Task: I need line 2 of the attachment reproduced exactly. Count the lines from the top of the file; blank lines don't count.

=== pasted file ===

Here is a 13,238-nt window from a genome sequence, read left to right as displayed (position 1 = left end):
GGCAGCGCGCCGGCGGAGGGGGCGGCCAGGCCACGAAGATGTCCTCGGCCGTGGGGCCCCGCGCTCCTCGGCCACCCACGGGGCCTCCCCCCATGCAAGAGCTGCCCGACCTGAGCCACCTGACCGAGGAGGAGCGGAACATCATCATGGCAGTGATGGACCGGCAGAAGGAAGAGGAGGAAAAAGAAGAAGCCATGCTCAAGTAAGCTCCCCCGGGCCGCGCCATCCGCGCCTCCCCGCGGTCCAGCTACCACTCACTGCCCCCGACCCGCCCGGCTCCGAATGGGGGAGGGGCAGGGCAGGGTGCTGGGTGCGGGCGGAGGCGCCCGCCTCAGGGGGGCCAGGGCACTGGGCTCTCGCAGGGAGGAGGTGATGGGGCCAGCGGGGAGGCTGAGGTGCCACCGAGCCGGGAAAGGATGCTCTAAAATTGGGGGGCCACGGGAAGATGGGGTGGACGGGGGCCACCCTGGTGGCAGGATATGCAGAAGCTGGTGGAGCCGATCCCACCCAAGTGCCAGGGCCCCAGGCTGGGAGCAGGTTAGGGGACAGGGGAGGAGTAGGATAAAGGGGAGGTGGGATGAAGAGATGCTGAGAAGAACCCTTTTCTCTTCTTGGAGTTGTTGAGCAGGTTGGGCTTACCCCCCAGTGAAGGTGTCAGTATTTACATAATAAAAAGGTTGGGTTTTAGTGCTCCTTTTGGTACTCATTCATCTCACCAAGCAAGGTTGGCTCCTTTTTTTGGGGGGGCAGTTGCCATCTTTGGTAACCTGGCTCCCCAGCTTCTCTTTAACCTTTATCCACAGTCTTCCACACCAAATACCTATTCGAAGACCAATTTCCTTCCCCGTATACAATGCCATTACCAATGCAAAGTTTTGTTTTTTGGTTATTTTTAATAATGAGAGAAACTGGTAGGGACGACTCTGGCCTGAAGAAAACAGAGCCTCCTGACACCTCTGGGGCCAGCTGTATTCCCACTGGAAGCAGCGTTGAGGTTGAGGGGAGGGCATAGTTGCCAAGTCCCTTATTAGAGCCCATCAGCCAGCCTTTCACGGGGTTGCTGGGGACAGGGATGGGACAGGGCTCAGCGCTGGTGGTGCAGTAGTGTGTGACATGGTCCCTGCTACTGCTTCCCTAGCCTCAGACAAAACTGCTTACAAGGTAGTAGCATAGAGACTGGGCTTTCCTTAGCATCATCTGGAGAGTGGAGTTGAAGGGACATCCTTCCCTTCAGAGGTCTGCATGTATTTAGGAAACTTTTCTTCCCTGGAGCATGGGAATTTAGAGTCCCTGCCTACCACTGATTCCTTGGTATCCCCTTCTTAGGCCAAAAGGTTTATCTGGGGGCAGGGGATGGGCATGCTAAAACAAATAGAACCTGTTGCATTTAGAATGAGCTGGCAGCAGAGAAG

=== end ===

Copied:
GGCAGCGCGCCGGCGGAGGGGGCGGCCAGGCCACGAAGATGTCCTCGGCCGTGGGGCCCCGCGCTCCTCGGCCACCCACGGGGCCTCCCCCCATGCAAGAGCTGCCCGACCTGAGCCACCTGACCGAGGAGGAGCGGAACATCATCATGGCAGTGATGGACCGGCAGAAGGAAGAGGAGGAAAAAGAAGAAGCCATGCTCAAGTAAGCTCCCCCGGGCCGCGCCATCCGCGCCTCCCCGCGGTCCAGCTACCACTCACTGCCCCCGACCCGCCCGGCTCCGAATGGGGGAGGGGCAGGGCAGGGTGCTGGGTGCGGGCGGAGGCGCCCGCCTCAGGGGGGCCAGGGCACTGGGCTCTCGCAGGGAGGAGGTGATGGGGCCAGCGGGGAGGCTGAGGTGCCACCGAGCCGGGAAAGGATGCTCTAAAATTGGGGGGCCACGGGAAGATGGGGTGGACGGGGGCCACCCTGGTGGCAGGATATGCAGAAGCTGGTGGAGCCGATCCCACCCAAGTGCCAGGGCCCCAGGCTGGGAGCAGGTTAGGGGACAGGGGAGGAGTAGGATAAAGGGGAGGTGGGATGAAGAGATGCTGAGAAGAACCCTTTTCTCTTCTTGGAGTTGTTGAGCAGGTTGGGCTTACCCCCCAGTGAAGGTGTCAGTATTTACATAATAAAAAGGTTGGGTTTTAGTGCTCCTTTTGGTACTCATTCATCTCACCAAGCAAGGTTGGCTCCTTTTTTTGGGGGGGCAGTTGCCATCTTTGGTAACCTGGCTCCCCAGCTTCTCTTTAACCTTTATCCACAGTCTTCCACACCAAATACCTATTCGAAGACCAATTTCCTTCCCCGTATACAATGCCATTACCAATGCAAAGTTTTGTTTTTTGGTTATTTTTAATAATGAGAGAAACTGGTAGGGACGACTCTGGCCTGAAGAAAACAGAGCCTCCTGACACCTCTGGGGCCAGCTGTATTCCCACTGGAAGCAGCGTTGAGGTTGAGGGGAGGGCATAGTTGCCAAGTCCCTTATTAGAGCCCATCAGCCAGCCTTTCACGGGGTTGCTGGGGACAGGGATGGGACAGGGCTCAGCGCTGGTGGTGCAGTAGTGTGTGACATGGTCCCTGCTACTGCTTCCCTAGCCTCAGACAAAACTGCTTACAAGGTAGTAGCATAGAGACTGGGCTTTCCTTAGCATCATCTGGAGAGTGGAGTTGAAGGGACATCCTTCCCTTCAGAGGTCTGCATGTATTTAGGAAACTTTTCTTCCCTGGAGCATGGGAATTTAGAGTCCCTGCCTACCACTGATTCCTTGGTATCCCCTTCTTAGGCCAAAAGGTTTATCTGGGGGCAGGGGATGGGCATGCTAAAACAAATAGAACCTGTTGCATTTAGAATGAGCTGGCAGCAGAGAAG